This past Sunday we visited a farmer field school that CPAR was working with on Ukerewe Island. I was reminded on Sunday that Tanzania is an ethically diverse country. In Canada, we pride ourselves in being multicultural and being ethically diverse, and it is something that we are visibly reminded of daily. In Tanzania, even though everyone has the same skin colour and all speak in a language that I don’t understand, not everyone is the same, there are over 120 ethnic groups, each with their own unique customs, values, beliefs, rituals and dialect. When we arrived at the village on Ukerewe Island where the farmer field school was located we were greeted by the women who engaged us in a dance while making a high pitch noise with their voices and wagging their outstretched tongue. Once we were inside the farmer field school the locals who were gathered there broke into a song and dance that everyone seemed to know. This customary way of greeting guests could be identified as the visible part of their culture. A less visible part of their culture are social norms, such as the use of casava to make ugali, a staple in the diet of these people. Through the farmer field school, CPAR has been able to educate the community about arsenic in casava as a reason why people are getting sick, and that different crops can be grown and used to make ugali, such as maize. Inno has also worked with the community to show them different techniques to optimize yield such as crop rotation to preserve the nutrients of the soil. Taking culture into consideration, the new crops that are being grown in place of casava may not be as marketable because people use casava to make ugali not maize. The taste may be different as a result of it and people may not like it as much. Maize also needs to be grown, handled and processed differently than casava, will the communities be able to yield and make use of maize like they did casava? To address this, CPAR involves willing community members to run pilot projects to assess how the crop will grow and allow time for the community to adapt and integrate the new crops into their lifestyles. Once the community realizes its potential the projects are expanded by community members sharing knowledge with other community members. The community is encouraged to pool profits from the crops to purchase needed equipment such as a maize processor, hoses and water pumps to increase the value and efficiency of their work. This process takes time and requires that a staff from CPAR develop a working long-term relationship with the community but the hope is that in the end the community will be self sufficient and sustainable which is exactly the direction they are headed towards.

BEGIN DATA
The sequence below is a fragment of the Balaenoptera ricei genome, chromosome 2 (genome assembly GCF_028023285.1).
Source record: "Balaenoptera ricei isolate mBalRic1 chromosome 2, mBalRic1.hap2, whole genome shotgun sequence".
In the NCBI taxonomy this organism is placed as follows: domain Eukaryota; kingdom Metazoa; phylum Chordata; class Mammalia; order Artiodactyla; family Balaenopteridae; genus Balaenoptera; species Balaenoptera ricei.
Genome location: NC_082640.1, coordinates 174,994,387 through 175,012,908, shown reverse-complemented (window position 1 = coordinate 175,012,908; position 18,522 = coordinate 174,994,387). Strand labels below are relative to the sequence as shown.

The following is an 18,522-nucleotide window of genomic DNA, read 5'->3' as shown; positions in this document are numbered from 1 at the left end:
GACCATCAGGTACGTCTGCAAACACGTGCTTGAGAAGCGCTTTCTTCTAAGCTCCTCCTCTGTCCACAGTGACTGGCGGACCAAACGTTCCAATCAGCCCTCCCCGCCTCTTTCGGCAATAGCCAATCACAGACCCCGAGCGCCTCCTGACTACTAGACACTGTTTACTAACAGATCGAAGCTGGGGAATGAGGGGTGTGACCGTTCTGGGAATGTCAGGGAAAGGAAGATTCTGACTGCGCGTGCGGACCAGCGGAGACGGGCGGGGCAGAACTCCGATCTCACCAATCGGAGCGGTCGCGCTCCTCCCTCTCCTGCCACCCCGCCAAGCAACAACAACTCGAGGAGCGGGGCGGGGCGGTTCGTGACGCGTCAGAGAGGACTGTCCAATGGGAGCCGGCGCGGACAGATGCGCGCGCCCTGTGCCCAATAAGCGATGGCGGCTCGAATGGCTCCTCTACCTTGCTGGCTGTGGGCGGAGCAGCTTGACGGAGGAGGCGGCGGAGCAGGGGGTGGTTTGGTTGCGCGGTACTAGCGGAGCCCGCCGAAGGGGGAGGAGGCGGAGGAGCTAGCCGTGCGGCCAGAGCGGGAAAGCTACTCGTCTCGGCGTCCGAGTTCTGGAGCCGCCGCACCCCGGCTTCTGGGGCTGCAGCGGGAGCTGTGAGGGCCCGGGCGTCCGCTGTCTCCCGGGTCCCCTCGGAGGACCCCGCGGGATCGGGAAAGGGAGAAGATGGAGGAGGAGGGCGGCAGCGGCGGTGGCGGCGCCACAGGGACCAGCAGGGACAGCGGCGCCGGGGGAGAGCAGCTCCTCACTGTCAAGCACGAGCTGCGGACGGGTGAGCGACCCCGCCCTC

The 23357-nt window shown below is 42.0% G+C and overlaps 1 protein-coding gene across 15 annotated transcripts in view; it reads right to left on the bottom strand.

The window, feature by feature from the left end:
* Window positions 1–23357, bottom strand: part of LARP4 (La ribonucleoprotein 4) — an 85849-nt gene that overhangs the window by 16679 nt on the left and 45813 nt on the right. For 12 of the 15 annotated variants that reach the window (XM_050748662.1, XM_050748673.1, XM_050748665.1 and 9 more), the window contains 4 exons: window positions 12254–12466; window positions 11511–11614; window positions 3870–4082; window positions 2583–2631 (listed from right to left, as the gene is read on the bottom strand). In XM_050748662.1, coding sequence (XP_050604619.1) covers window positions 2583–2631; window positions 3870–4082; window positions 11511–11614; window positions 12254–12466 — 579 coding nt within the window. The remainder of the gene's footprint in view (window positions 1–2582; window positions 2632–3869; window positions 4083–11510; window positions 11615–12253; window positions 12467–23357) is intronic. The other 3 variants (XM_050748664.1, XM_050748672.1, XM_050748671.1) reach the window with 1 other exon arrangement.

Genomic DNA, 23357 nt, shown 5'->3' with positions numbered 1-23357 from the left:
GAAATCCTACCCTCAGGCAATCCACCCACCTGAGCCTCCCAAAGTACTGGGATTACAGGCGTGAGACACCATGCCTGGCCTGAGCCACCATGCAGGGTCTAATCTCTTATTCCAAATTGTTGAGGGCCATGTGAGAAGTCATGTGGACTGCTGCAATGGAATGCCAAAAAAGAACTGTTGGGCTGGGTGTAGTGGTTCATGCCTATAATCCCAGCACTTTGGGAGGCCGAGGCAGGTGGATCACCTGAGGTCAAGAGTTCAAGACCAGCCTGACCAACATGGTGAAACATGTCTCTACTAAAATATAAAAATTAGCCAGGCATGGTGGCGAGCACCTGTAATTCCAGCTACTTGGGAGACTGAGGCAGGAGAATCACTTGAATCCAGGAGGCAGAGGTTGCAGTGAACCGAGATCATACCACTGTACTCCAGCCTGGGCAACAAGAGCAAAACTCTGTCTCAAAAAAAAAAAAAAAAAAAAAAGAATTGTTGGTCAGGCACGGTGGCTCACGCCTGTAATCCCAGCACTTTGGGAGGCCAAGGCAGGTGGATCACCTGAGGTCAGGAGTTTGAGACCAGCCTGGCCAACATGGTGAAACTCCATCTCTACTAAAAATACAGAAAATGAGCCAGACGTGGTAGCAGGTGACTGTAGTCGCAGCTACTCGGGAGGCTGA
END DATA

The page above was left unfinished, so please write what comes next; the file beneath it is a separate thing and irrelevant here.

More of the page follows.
Community development work involves education, the building of relationships, and the consideration of culture. As part of the service-learning course that we take in conjunction with this experience we were asked to ponder what we think development should aim to do and why. I think that development work should see the assets that a community has to offer and to work with the community members to realize the potential of these assets. I think that development work should aim to provide the tools and knowledge necessary for the people to create opportunities for themselves as well as the choice to make use of those opportunities or not. I think that it is important for development to be approached in this way because it puts the people in the driver seat as active participants working towards and reaping the effects of the freedoms that come with development. As a result it becomes self-sufficient, sustainable and appropriate and relevant to the lives of the people in the community. CPAR is an excellent role model of this approach and it was reflected on our visit to Ukerewe Island this Sunday in the respect and gratitude that the community had for Inno and CPAR. I am so thankful that I have the opportunity to work with and learn from such a respected NGO and amazing team of staff.